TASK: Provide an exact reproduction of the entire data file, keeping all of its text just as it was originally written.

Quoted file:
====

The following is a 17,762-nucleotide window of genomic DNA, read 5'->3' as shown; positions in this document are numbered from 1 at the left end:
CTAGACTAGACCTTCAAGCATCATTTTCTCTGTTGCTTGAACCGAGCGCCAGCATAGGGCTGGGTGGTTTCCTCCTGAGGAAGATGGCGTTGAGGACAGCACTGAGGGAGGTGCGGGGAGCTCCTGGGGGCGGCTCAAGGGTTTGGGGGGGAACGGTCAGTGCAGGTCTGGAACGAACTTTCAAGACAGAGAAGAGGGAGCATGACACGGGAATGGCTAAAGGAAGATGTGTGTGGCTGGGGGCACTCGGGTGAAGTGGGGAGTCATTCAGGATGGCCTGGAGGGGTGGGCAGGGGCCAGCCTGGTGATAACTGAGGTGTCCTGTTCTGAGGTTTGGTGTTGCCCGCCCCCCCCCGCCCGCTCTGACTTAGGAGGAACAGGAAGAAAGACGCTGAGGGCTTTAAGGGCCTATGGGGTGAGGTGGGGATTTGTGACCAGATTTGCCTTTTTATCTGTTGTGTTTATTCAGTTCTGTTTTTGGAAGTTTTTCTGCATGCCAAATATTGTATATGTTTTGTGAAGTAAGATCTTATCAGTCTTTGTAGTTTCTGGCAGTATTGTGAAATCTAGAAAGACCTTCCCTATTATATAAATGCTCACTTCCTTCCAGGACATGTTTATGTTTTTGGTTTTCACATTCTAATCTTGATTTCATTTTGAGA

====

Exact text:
The following is a 17,762-nucleotide window of genomic DNA, read 5'->3' as shown; positions in this document are numbered from 1 at the left end:
CTAGACTAGACCTTCAAGCATCATTTTCTCTGTTGCTTGAACCGAGCGCCAGCATAGGGCTGGGTGGTTTCCTCCTGAGGAAGATGGCGTTGAGGACAGCACTGAGGGAGGTGCGGGGAGCTCCTGGGGGCGGCTCAAGGGTTTGGGGGGGAACGGTCAGTGCAGGTCTGGAACGAACTTTCAAGACAGAGAAGAGGGAGCATGACACGGGAATGGCTAAAGGAAGATGTGTGTGGCTGGGGGCACTCGGGTGAAGTGGGGAGTCATTCAGGATGGCCTGGAGGGGTGGGCAGGGGCCAGCCTGGTGATAACTGAGGTGTCCTGTTCTGAGGTTTGGTGTTGCCCGCCCCCCCCCGCCCGCTCTGACTTAGGAGGAACAGGAAGAAAGACGCTGAGGGCTTTAAGGGCCTATGGGGTGAGGTGGGGATTTGTGACCAGATTTGCCTTTTTATCTGTTGTGTTTATTCAGTTCTGTTTTTGGAAGTTTTTCTGCATGCCAAATATTGTATATGTTTTGTGAAGTAAGATCTTATCAGTCTTTGTAGTTTCTGGCAGTATTGTGAAATCTAGAAAGACCTTCCCTATTATATAAATGCTCACTTCCTTCCAGGACATGTTTATGTTTTTGGTTTTCACATTCTAATCTTGATTTCATTTTGAGA